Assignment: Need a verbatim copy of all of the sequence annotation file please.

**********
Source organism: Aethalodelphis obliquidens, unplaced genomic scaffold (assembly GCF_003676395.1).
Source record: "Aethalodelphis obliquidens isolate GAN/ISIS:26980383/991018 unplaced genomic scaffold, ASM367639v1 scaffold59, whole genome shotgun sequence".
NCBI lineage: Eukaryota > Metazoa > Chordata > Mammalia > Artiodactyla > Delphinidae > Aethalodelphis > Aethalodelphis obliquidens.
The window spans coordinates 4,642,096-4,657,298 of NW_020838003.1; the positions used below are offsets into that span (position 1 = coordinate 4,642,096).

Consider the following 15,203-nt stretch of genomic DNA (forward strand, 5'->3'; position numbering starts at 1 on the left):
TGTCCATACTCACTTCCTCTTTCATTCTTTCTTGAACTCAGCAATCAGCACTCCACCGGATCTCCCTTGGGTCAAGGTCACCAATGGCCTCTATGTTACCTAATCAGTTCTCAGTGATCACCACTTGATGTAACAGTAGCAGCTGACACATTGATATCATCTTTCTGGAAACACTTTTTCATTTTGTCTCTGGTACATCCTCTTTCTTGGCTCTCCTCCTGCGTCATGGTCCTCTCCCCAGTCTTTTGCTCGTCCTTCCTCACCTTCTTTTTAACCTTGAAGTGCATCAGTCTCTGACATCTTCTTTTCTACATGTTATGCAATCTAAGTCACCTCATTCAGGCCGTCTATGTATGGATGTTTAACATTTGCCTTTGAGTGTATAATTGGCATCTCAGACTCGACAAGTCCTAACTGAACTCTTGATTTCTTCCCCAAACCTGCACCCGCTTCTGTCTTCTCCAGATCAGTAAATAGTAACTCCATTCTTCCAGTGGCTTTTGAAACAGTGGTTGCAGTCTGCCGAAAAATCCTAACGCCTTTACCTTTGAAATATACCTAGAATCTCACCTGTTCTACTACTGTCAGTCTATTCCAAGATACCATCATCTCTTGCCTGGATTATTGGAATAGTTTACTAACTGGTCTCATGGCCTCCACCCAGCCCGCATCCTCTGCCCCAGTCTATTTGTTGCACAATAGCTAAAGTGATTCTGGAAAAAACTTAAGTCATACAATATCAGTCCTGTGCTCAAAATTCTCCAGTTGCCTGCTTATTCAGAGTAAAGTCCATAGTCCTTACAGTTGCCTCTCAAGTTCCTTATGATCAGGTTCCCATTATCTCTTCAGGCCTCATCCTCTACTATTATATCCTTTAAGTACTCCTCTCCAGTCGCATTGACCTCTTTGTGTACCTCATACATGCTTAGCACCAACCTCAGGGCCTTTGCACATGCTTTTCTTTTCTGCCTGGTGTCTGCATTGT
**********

Source organism: Aethalodelphis obliquidens, unplaced genomic scaffold (assembly GCF_003676395.1).
Source record: "Aethalodelphis obliquidens isolate GAN/ISIS:26980383/991018 unplaced genomic scaffold, ASM367639v1 scaffold59, whole genome shotgun sequence".
NCBI lineage: Eukaryota > Metazoa > Chordata > Mammalia > Artiodactyla > Delphinidae > Aethalodelphis > Aethalodelphis obliquidens.
The window spans coordinates 4,642,096-4,657,298 of NW_020838003.1; the positions used below are offsets into that span (position 1 = coordinate 4,642,096).

Consider the following 15,203-nt stretch of genomic DNA (forward strand, 5'->3'; position numbering starts at 1 on the left):
TGTCCATACTCACTTCCTCTTTCATTCTTTCTTGAACTCAGCAATCAGCACTCCACCGGATCTCCCTTGGGTCAAGGTCACCAATGGCCTCTATGTTACCTAATCAGTTCTCAGTGATCACCACTTGATGTAACAGTAGCAGCTGACACATTGATATCATCTTTCTGGAAACACTTTTTCATTTTGTCTCTGGTACATCCTCTTTCTTGGCTCTCCTCCTGCGTCATGGTCCTCTCCCCAGTCTTTTGCTCGTCCTTCCTCACCTTCTTTTTAACCTTGAAGTGCATCAGTCTCTGACATCTTCTTTTCTACATGTTATGCAATCTAAGTCACCTCATTCAGGCCGTCTATGTATGGATGTTTAACATTTGCCTTTGAGTGTATAATTGGCATCTCAGACTCGACAAGTCCTAACTGAACTCTTGATTTCTTCCCCAAACCTGCACCCGCTTCTGTCTTCTCCAGATCAGTAAATAGTAACTCCATTCTTCCAGTGGCTTTTGAAACAGTGGTTGCAGTCTGCCGAAAAATCCTAACGCCTTTACCTTTGAAATATACCTAGAATCTCACCTGTTCTACTACTGTCAGTCTATTCCAAGATACCATCATCTCTTGCCTGGATTATTGGAATAGTTTACTAACTGGTCTCATGGCCTCCACCCAGCCCGCATCCTCTGCCCCAGTCTATTTGTTGCACAATAGCTAAAGTGATTCTGGAAAAAACTTAAGTCATACAATATCAGTCCTGTGCTCAAAATTCTCCAGTTGCCTGCTTATTCAGAGTAAAGTCCATAGTCCTTACAGTTGCCTCTCAAGTTCCTTATGATCAGGTTCCCATTATCTCTTCAGGCCTCATCCTCTACTATTATATCCTTTAAGTACTCCTCTCCAGTCGCATTGACCTCTTTGTGTACCTCATACATGCTTAGCACCAACCTCAGGGCCTTTGCACATGCTTTTCTTTTCTGCCTGGTGTCTGCATTGT